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As bushfires rage, most SMEs are underinsured

Adam Zuchetti
Adam Zuchetti
15 November 2019 2 minute readShare
NSW bushfire

Just as bushfires rage across multiple states and NSW faced “catastrophic” conditions, insurer QBE has suggested that many SMEs are underinsured should disaster strike.

The insurance giant polled 609 Australian SMEs in April this year as part of its report, SMEs and insurance: A pulse check on risk trends for business, which was released on Friday (15 November), just a week after bushfires ravaged parts of NSW and Queensland, killing at least four people.

According to the report, nine in 10 business owners agreed that the outcome of an insurance claim could put them out of business or at least cut revenue and hit cash flow. Yet 62 per cent confessed that they are unlikely to have the correct insurance in place to fully protect their business.

“It’s important to understand all the risks your business faces to ensure you’re protected should someone bring a compensation claim against you for an event connected with your business, even if that incident is not your fault,” said Aaron Gavin, general manager for SME at QBE Australia.

“This can include a customer being hurt on your business premises, a competitor claiming you stole their ideas or a customer claiming a breach of privacy.”

In the case of fire, Mr Gavin said that “if a fire goes through your business premises, it can take weeks to get back up and running, which means weeks of lost turnover if you don’t have business interruption cover”.

“We’ve seen plenty of examples where we were able to reinstate the property, and legal liability was covered, but because the business couldn’t continue trading and cash flow was impacted, it lost customers and ultimately went out of business,” he said.

The QBE report looked into liability claims data, and found that the most common claims are not necessarily the most expensive ones.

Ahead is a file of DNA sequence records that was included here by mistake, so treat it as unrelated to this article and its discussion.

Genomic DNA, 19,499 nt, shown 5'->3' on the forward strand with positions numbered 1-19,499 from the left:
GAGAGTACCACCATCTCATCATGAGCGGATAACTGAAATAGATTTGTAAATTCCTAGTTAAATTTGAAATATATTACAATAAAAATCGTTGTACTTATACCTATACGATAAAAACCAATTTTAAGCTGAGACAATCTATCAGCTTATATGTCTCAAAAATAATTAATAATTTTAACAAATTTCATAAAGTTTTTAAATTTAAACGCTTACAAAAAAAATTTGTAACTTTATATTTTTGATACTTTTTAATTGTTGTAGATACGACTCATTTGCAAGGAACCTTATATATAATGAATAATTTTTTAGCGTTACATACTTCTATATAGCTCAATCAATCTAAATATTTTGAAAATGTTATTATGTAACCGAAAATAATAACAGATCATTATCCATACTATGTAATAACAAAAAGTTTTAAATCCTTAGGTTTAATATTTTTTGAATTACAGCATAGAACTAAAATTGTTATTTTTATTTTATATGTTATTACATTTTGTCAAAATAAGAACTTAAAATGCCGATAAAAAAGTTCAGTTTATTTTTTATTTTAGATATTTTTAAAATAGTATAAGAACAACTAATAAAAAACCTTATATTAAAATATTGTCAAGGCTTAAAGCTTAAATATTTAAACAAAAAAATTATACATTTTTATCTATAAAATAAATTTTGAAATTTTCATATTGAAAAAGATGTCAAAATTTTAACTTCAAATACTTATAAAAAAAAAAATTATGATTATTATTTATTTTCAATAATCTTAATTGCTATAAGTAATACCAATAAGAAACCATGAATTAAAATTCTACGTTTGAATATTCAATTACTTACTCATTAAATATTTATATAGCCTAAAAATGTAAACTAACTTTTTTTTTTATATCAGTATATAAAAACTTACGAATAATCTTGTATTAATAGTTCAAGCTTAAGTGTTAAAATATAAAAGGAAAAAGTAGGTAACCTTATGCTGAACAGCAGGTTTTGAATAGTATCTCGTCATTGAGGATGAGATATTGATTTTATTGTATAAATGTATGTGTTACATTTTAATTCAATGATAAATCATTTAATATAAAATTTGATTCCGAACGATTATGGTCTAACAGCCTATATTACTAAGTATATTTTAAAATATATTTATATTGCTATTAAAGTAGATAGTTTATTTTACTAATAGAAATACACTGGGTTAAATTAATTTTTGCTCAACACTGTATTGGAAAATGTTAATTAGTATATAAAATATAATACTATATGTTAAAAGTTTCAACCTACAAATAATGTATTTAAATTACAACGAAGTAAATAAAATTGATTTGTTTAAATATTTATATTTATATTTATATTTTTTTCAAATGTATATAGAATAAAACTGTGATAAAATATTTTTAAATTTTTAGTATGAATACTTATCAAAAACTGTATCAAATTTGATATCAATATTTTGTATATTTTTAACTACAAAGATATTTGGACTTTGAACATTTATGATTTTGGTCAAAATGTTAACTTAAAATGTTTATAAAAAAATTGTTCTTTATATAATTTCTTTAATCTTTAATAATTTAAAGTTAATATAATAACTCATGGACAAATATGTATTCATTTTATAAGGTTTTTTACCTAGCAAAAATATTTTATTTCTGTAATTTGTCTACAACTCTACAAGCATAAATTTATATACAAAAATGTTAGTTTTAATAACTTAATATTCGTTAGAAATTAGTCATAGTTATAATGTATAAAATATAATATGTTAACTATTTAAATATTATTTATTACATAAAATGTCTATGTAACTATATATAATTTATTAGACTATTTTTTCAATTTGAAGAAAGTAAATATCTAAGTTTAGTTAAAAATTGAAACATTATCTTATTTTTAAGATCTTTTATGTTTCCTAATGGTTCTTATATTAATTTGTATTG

On a cost basis, the most expensive claims (in order) are:

  • injuries to labour hire personnel
  • injuries to third-party workers
  • electrocution
  • fire
  • defamation or slander
  • being trapped by machinery equipment
  • physical assault injuries
  • faulty products
  • slip and fall injuries
  • injuries resulting from being struck by an object

Meanwhile, the most commonly lodged claims (in order) are:

  • faulty workmanship
  • accidental damage to someone else’s property
  • water damage
  • impact or damage caused by a vehicle
  • slip, trip and fall incidents
  • excavation and drilling damage
  • injuries resulting from being struck by an object
  • lifting, carrying or putting down objects
  • faulty products
  • fire

How do SMEs cover the cost of unforeseen incidents?

According to QBE’s report, claims against an insurance policy are the primary go-to option for businesses grappling with an incident, damage or injury, accounting for just under half (42 per cent) of the solutions reported by those SMEs polled.

Yet almost one in five (18 per cent) admitted that they “don’t know” how they would cover such unexpected costs.

Meanwhile, 27 per cent said they would draw on savings, and 7 per cent would lump the costs onto a credit card.

Some 29 per cent said they would have to resort to borrowing funds, whether that be by way of a personal loan (13 per cent), a business loan (8 per cent) or borrowing money from relatives (8 per cent).

Sadly, 15 per cent said that they simply would not be able to finance the legal costs of such a situation.

“When your business grows, it’s vital to review your policy — factors like equipment upgrades, new premises and new employees can all mean your old insurance policy no longer fits your needs,” Mr Gavin said.

“It’s important to consult with your insurer or broker to keep a check on whether your insurance coverage is still appropriate as your business changes.”

As bushfires rage, most SMEs are underinsured
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Adam Zuchetti
Adam Zuchetti

Adam Zuchetti is the former editor of MyBusiness and a senior freelance media professional, specialising in the fields of business, personal finance and property. In 2020, he also embarked on his own business journey – inspired in part by the entrepreneurs and founders he had met through his journalistic work – with the launch of customised pet gifting and subscription service Paws N’ All.

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